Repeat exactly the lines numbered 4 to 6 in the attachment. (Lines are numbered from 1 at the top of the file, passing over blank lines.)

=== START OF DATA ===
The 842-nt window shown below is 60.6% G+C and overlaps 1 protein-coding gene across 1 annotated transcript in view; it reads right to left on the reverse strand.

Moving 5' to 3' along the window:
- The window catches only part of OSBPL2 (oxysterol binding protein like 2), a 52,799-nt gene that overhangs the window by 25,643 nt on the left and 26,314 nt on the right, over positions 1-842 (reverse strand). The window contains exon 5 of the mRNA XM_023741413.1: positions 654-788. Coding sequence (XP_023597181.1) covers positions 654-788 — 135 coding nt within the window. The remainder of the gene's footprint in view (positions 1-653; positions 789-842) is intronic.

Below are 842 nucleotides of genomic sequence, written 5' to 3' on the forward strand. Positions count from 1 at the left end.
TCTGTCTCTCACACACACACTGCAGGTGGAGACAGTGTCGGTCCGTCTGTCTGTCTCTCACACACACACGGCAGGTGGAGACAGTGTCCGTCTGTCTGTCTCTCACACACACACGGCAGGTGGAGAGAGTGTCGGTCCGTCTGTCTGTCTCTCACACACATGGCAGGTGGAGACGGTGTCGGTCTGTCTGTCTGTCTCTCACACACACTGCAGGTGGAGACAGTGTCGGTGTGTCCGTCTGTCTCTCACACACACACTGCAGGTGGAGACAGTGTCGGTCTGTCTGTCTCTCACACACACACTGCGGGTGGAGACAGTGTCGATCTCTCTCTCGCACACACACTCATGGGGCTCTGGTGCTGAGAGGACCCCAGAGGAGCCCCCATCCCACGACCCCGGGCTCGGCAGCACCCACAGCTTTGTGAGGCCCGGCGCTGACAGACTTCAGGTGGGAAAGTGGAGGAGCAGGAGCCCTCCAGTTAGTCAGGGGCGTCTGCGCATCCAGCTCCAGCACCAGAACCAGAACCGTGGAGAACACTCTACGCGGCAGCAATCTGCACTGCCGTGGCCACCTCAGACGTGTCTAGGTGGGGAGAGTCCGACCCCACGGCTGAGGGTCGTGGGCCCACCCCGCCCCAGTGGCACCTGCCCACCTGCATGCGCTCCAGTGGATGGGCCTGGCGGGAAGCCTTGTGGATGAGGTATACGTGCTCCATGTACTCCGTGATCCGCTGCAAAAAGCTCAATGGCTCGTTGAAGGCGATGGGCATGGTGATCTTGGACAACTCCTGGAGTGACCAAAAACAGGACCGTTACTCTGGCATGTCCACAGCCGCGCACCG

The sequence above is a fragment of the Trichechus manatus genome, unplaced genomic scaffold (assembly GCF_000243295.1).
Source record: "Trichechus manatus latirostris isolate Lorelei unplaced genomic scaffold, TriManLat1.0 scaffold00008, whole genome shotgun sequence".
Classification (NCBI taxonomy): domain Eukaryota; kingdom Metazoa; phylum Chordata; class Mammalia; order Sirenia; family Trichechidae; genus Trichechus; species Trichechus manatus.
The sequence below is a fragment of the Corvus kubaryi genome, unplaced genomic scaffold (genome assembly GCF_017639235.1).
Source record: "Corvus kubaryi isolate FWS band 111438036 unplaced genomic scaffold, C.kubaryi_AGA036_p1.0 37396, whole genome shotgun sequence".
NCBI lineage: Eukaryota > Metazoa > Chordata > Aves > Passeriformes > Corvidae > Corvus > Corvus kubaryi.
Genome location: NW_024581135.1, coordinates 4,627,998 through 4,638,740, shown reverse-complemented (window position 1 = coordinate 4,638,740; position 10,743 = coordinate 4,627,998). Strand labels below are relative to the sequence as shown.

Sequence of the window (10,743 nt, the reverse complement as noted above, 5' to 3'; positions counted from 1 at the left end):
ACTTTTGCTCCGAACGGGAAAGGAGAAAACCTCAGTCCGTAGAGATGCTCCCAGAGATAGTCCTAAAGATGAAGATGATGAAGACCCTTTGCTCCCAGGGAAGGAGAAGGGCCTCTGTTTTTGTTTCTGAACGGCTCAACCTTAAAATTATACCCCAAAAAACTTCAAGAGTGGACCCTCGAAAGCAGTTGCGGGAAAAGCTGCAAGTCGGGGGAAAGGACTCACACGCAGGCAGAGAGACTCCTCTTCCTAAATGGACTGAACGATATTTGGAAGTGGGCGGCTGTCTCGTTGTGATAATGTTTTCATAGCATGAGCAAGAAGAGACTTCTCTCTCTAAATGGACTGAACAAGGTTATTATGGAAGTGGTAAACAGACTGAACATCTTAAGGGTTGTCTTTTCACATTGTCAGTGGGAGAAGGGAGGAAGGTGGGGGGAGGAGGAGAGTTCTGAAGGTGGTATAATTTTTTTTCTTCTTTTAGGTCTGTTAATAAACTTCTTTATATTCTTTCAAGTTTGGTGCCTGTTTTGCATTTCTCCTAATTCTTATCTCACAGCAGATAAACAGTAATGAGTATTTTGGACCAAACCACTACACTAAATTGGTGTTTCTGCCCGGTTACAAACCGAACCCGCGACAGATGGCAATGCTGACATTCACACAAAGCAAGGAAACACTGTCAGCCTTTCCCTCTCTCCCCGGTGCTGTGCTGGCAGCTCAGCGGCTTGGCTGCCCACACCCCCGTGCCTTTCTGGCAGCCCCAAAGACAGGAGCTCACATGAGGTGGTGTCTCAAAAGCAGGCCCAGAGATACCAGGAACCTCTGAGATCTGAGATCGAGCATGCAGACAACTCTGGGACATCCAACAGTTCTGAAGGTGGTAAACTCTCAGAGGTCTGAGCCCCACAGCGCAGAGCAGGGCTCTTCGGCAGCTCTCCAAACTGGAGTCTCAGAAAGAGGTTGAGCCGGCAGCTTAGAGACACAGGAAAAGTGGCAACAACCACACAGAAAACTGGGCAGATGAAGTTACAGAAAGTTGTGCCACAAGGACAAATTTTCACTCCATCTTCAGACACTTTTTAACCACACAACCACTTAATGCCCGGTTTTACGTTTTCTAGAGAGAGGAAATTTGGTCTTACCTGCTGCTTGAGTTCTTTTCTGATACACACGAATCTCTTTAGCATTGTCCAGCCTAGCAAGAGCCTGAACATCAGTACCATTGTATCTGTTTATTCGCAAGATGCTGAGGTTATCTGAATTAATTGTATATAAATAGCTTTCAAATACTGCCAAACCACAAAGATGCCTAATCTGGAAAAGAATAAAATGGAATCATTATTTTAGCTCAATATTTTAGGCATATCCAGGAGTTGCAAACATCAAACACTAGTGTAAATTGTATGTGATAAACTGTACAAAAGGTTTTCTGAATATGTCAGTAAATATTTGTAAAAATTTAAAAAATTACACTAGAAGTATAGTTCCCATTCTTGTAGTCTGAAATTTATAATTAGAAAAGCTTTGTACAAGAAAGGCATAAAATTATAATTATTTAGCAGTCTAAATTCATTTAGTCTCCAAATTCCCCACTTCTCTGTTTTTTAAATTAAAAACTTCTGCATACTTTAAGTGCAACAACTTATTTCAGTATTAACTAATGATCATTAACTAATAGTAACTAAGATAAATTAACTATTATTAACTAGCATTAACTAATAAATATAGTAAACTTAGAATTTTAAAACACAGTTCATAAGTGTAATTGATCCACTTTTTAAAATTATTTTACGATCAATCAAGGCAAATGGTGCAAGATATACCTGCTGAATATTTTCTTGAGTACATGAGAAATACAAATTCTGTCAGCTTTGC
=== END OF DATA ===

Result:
Below are 842 nucleotides of genomic sequence, written 5' to 3' on the forward strand. Positions count from 1 at the left end.
TCTGTCTCTCACACACACACTGCAGGTGGAGACAGTGTCGGTCCGTCTGTCTGTCTCTCACACACACACGGCAGGTGGAGACAGTGTCCGTCTGTCTGTCTCTCACACACACACGGCAGGTGGAGAGAGTGTCGGTCCGTCTGTCTGTCTCTCACACACATGGCAGGTGGAGACGGTGTCGGTCTGTCTGTCTGTCTCTCACACACACTGCAGGTGGAGACAGTGTCGGTGTGTCCGTCTGTCTCTCACACACACACTGCAGGTGGAGACAGTGTCGGTCTGTCTGTCTCTCACACACACACTGCGGGTGGAGACAGTGTCGATCTCTCTCTCGCACACACACTCATGGGGCTCTGGTGCTGAGAGGACCCCAGAGGAGCCCCCATCCCACGACCCCGGGCTCGGCAGCACCCACAGCTTTGTGAGGCCCGGCGCTGACAGACTTCAGGTGGGAAAGTGGAGGAGCAGGAGCCCTCCAGTTAGTCAGGGGCGTCTGCGCATCCAGCTCCAGCACCAGAACCAGAACCGTGGAGAACACTCTACGCGGCAGCAATCTGCACTGCCGTGGCCACCTCAGACGTGTCTAGGTGGGGAGAGTCCGACCCCACGGCTGAGGGTCGTGGGCCCACCCCGCCCCAGTGGCACCTGCCCACCTGCATGCGCTCCAGTGGATGGGCCTGGCGGGAAGCCTTGTGGATGAGGTATACGTGCTCCATGTACTCCGTGATCCGCTGCAAAAAGCTCAATGGCTCGTTGAAGGCGATGGGCATGGTGATCTTGGACAACTCCTGGAGTGACCAAAAACAGGACCGTTACTCTGGCATGTCCACAGCCGCGCACCG

The sequence above is a fragment of the Trichechus manatus genome, unplaced genomic scaffold (assembly GCF_000243295.1).